Biofuels 101: Biofuels Journal Springer

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Biofuels 101: Biofuels Journal Springer

Biomass can be turned directly into liquid fuels, known as “biofuels,” to help meet transportation fuel needs, unlike other renewable energy sources. Ethanol and biodiesel are the two most popular forms of biofuels in use today, both of which are from the first generation of biofuel technology.

Biofuels 101: Biofuels Journal Springer

BETO is working with industry to produce next-generation biofuels made from non-food (cellulosic and algae-based) resources. BETO has spent the last decade focusing on cellulosic ethanol and investing in technological advancements around the supply chain. These activities were active in validating important technologies for the development of cellulosic ethanol. Advances in hydrocarbon biofuels, also known as “drop-in” fuels, will act as petroleum replacements in existing refineries, tanks, pipelines, pumps, trucks, and smaller engines, thanks to the Office’s previous work on cellulosic ethanol.

Learn more about biofuels by watching the Energy 101 Video: Biofuels. [VideoSiteExplosion id=17]


Ethanol (CH3CH2OH) is a sustainable fuel made from a variety of plant materials referred to as “biomass.” Ethanol is an alcohol that is blended into gasoline to increase octane and reduce smog-causing pollution like carbon monoxide.

E10 is the most popular ethanol blend (10 percent ethanol, 90 percent gasoline). Some cars, known as flexible fuel vehicles, are designed to run on E85 (a gasoline-ethanol blend containing 51–83 percent ethanol, depending on geography and season), an alternative fuel with significantly higher ethanol content than standard gasoline. In the United States, ethanol is used in about 97 percent of gasoline.

The majority of ethanol is made from plant starches and sugars, but scientists are working on ways to use cellulose and hemicellulose, the non-edible fibrous content that makes up the majority of plant matter. In reality, in the United States, many commercial-scale cellulosic ethanol biorefineries are currently operational.

Fermentation is a typical process for converting biomass to ethanol. Microorganisms (such as bacteria and yeast) metabolize plant sugars and generate ethanol throughout fermentation.

BIODIESEL is a renewable energy source

Biofuels 101: Biofuels Journal Springer
Biofuels 101: Biofuels Journal Springer

Biodiesel is a cleaner-burning alternative to petroleum-based diesel fuel made from renewable sources such as fresh and used vegetable oils and animal fats. Biodiesel is made by mixing alcohol with vegetable oil, animal fat, or recycled cooking grease. It is nontoxic and biodegradable.

Biodiesel, like petroleum-based gasoline, is used to power compression-ignition (diesel) engines. Biodiesel can be blended in any percentage with petroleum diesel, including B100 (pure biodiesel) and B20 (the most popular blend) (a blend containing 20 percent biodiesel and 80 percent petroleum diesel).


Petroleum fuels, such as gasoline, diesel, and jet fuel, are made up of a complex combination of hydrocarbons (hydrogen and carbon molecules) that are burned to generate electricity. A variety of biological and thermochemical processes may be used to extract hydrocarbons from biomass. Biomass-based renewable hydrocarbon fuels are almost identical to the petroleum-based fuels they’re meant to replace, which means they’ll work with today’s generators, pumps, and other facilities.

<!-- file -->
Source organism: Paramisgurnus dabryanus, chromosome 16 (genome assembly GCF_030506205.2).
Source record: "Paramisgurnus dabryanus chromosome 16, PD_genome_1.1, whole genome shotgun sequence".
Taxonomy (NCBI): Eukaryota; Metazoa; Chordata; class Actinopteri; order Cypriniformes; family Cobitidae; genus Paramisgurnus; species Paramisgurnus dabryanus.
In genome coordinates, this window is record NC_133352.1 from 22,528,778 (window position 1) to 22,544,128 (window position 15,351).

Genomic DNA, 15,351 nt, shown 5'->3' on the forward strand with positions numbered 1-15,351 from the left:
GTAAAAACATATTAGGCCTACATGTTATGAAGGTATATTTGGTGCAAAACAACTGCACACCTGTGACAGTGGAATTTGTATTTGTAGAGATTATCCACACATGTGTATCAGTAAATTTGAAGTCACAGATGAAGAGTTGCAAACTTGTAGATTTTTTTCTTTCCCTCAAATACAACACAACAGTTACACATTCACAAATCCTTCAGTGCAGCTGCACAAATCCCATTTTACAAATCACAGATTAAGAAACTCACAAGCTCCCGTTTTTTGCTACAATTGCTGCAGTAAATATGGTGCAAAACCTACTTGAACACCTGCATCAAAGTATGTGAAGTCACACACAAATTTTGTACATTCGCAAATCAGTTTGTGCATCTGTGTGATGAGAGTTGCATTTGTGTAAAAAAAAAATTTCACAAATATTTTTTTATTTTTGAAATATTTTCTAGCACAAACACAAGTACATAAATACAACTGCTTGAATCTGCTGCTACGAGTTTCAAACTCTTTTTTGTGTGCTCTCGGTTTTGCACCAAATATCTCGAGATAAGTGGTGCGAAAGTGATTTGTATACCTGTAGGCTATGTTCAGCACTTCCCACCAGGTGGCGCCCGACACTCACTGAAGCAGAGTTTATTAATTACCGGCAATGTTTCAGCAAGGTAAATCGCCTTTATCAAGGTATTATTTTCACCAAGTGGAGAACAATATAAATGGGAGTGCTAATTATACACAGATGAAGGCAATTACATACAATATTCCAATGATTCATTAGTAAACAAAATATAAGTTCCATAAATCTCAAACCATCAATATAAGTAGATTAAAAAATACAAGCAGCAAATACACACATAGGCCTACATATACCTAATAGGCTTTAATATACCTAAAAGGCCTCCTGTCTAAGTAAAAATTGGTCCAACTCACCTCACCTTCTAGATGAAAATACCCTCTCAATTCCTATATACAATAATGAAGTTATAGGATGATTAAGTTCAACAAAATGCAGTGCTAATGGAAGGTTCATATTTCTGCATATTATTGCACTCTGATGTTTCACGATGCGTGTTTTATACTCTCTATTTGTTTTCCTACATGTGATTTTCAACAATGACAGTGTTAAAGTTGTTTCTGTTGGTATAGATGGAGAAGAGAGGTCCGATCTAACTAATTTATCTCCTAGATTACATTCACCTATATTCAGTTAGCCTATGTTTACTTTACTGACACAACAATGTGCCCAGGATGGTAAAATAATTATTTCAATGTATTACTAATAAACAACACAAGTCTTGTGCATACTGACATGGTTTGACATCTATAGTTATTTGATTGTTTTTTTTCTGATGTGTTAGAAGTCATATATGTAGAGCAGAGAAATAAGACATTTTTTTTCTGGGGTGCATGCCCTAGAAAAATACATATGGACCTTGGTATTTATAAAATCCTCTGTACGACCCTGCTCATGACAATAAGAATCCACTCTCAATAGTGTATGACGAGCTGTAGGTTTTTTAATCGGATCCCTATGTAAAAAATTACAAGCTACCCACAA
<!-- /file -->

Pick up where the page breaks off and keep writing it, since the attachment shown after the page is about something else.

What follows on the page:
World Energy in Paramount, California, is currently generating renewable diesel from waste fats, oils, and greases on a commercial scale. Several companies are involved in retrofitting existing brown-field sites or developing new green-field facilities in the United States for renewable diesel and jet fuel. More information on Renewable Hydrocarbon Fuels can be found here.


Advanced biofuels (cellulosic ethanol and renewable hydrocarbon fuels, for example) are usually made in a multistep phase. First, the plant cell wall’s sturdy rigid structure must be broken down, which involves the biological molecules cellulose, hemicellulose, and lignin bound tightly together. There are two ways to do this: high temperature deconstruction or low temperature deconstruction.


Deconstruction at High Temperature

Extreme heat and pressure are used in high-temperature deconstruction to break down solid biomass into liquid or gaseous intermediates. In this pathway, there are three main routes:

  • Pyrolysis is a term that refers to the process of
  • Gasification is the process of converting carbon dioxide into
  • Liquefaction caused by hydrothermal heat.

Biomass is heated rapidly at high temperatures (500°C–700°C) in an oxygen-free atmosphere during pyrolysis. Heat causes biomass to decompose into pyrolysis vapor, steam, and char. The vapors are cooled and condensed into a liquid “bio-crude” oil after the char is extracted.

Gasification is a somewhat different method in which biomass is subjected to a higher temperature range (>700°C) with some oxygen present to create synthesis gas (or syngas), which is a mixture primarily made up of carbon monoxide and hydrogen.

Hydrothermal liquefaction is the favored thermal process when dealing with wet feedstocks including algae. To transform biomass into liquid bio-crude oil, this method uses water at moderate temperatures (200°C–350°C) and high pressures.

Deconstruction at Low Temperature

To break down feedstocks into intermediates, low-temperature deconstruction usually employs biological catalysts such as enzymes or chemicals. First, biomass is pretreated to break down the physical structure of plant and algae cell walls, allowing sugar polymers like cellulose and hemicellulose to be more easily accessed. During the hydrolysis process, these polymers are broken down enzymatically or chemically into simple sugar building blocks.